Why Do We Kiss? The Surprising Science Behind Making Out
Why do people kiss? Science has a few theories as to why we lock lips.
Why Do We Kiss?
Why do we kiss? Picture it. You've finally landed a date with a person you've had a crush on for forever. It went great, you both enjoyed dinner and witty banter flowed easily.
You were a delight. Congratulations!
But now it's the end of the night, and they're dropping you off home. It's the perfect moment...
You proceed to lean forward, your eyes close, your breath hitches, your heart is pounding.
Finally, you put your mouth hole on their mouth hole -- where you stuff food on where they stuff food -- orifices cramming up against each other.
For some reason, it's incredibly romantic. So, why do we do it? Why do we kiss?
You are probably too caught up in the moment when it's happening, but have you ever thought about how weird kissing actually is?
Why, as humans, do we find putting our lips and tongues on another person's is romantic, and erotic?
Do Other Animals Kiss?
Where does this behavior come from? Do other animals kiss?
The simplest answer to "Why do we kiss" is that it feels good -- lips are packed with sensitive nerve endings.
But some scientists believe that there is more behind kissing, especially why we do it in the first place.
How Did Humans Learn To Kiss?
Experts suggest that kissing is a learned behavior, which may date back to when our ancestors mouth-fed their toothless infants.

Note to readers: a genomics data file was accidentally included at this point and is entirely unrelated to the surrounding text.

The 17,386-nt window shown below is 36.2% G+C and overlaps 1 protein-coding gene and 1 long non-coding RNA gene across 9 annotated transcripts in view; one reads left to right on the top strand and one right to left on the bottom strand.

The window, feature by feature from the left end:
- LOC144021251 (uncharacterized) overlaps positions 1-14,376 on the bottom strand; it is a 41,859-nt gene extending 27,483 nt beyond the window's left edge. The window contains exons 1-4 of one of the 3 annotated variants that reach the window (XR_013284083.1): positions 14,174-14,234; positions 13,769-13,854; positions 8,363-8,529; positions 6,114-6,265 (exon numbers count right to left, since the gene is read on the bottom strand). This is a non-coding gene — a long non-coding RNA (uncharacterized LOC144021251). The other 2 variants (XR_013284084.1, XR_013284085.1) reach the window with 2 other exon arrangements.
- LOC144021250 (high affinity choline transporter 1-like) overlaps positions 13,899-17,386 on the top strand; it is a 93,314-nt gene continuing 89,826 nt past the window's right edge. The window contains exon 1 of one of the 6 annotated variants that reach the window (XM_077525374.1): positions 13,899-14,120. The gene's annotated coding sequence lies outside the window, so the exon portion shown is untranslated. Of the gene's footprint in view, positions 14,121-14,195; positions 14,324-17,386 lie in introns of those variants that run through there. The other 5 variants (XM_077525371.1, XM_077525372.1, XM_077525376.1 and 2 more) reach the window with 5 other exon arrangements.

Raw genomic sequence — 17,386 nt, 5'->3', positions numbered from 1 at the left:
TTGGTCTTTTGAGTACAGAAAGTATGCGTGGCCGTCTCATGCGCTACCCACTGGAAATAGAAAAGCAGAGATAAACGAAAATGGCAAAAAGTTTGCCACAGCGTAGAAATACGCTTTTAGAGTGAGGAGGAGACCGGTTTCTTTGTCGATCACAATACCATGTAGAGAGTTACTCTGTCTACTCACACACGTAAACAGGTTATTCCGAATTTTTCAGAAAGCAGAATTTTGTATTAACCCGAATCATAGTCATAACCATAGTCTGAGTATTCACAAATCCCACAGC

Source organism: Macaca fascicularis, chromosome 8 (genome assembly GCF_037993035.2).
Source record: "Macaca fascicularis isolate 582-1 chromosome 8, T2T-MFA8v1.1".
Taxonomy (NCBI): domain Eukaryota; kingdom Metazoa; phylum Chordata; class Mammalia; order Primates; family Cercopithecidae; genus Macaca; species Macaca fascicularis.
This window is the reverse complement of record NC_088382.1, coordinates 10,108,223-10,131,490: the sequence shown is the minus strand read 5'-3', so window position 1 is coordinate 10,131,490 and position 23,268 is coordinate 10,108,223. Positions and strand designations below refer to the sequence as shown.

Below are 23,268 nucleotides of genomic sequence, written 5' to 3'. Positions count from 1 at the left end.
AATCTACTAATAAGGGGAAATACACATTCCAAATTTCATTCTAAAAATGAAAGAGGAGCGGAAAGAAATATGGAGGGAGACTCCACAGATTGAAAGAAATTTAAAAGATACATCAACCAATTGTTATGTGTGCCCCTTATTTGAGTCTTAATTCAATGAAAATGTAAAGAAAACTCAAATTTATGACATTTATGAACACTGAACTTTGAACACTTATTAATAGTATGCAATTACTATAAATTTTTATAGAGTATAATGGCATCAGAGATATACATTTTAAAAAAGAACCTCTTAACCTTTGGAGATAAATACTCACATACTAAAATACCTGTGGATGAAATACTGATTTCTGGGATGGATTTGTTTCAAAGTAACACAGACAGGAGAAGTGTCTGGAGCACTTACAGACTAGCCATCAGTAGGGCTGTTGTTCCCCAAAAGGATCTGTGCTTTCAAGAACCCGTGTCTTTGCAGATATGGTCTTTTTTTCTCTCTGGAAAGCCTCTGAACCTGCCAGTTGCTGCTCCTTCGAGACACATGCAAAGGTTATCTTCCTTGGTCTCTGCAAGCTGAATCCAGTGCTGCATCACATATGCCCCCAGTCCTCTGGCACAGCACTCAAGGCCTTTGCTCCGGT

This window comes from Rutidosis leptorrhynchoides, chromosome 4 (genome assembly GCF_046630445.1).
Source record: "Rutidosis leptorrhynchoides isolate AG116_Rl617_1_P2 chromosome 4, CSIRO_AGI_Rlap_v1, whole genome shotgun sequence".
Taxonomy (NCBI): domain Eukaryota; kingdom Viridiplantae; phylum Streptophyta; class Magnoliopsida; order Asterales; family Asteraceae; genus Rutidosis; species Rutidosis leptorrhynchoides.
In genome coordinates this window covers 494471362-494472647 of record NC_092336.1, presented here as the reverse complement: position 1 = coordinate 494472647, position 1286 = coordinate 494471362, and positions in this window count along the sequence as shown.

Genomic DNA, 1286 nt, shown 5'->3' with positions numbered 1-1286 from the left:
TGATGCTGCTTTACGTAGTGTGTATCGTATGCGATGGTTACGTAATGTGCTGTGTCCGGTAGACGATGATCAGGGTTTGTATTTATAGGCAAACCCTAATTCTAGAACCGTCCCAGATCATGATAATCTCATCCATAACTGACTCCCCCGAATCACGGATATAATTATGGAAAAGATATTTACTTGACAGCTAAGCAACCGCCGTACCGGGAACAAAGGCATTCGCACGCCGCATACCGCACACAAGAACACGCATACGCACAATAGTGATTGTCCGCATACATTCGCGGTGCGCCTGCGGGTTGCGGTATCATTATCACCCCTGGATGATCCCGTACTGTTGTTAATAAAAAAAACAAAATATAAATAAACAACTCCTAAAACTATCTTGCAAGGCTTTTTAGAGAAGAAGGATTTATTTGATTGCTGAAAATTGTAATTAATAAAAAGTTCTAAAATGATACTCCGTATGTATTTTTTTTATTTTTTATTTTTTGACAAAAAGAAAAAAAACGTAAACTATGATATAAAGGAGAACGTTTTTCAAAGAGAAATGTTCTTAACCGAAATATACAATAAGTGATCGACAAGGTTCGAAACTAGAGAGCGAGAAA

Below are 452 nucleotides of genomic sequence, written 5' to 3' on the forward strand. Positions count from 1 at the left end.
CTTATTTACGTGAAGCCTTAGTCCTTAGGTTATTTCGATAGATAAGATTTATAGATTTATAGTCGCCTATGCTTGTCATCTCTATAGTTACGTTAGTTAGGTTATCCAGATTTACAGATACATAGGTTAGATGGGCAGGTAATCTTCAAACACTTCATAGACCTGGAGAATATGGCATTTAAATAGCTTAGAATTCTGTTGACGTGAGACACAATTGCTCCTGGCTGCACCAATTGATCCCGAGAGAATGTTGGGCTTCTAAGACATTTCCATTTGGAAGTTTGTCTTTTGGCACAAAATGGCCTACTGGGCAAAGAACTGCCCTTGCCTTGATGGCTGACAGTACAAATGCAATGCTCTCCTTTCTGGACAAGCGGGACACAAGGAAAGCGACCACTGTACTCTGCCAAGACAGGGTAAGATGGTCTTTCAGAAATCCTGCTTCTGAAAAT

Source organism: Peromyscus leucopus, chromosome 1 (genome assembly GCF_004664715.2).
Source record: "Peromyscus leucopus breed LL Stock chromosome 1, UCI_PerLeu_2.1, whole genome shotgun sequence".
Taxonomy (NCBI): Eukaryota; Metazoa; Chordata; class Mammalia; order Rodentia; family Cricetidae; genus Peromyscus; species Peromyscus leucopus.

I know, it's hard to believe that the one thing you wanted so desperately to do in the basement of your high school boyfriend's house all originated because some moms were baby-birding their spawn. It really takes the romance out of things.
Evidence that supports the learned behavior theory is that a number of cultures do not kiss romantically. In fact, less than half of the cultures kiss romantically.
Meanwhile, it is such a norm in our society that all of our movies end with the big smooch.
Kissing Is Instinctive Behavior.
While it is not common, other animals do kiss. Most notably, our animal relative the bonobo is a serious make out fiend. To put it into perspective, if these monkeys knew how to play spin the bottle they would do little else.
Bonobos are known to slip each other a little tongue to make up after a fight, to comfort each other, and, truly just like humans themselves, for no reason at all.
A Theory On Why We Kiss
The most widely accepted theory of kissing is that humans, especially women, are literally trying to "sniff" out a perfect mate.
When we get close enough to another person to lay some lovin' on 'em, we are able to instinctually smell their pheromones. For women, this is important.
Women are smelling if their chosen mate has different immune system proteins from her own, which will eventually make stronger, healthier children.
In fact, scientists may argue that someone a woman may consider a "bad kisser" simply just doesn't have the right smell. (Which is also what I tell myself whenever someone suggests I am a bad kisser. Not that this happens often. I swear.)
Women are also less likely than men to continue a relationship with a "bad kisser." This may be because, somewhere in our reptilian brains, we believe that mating with the wrong person will result in nine wasted months and a baby with a lower chance of survival.
There's still a lot to study in regards to homosexual kissing -- but heterosexuals, next time you find yourself in the throes of passion, try not to think: "Am I sticking my tongue inside this person's mouth because it feels good or am I just trying to feed them like a toothless infant?"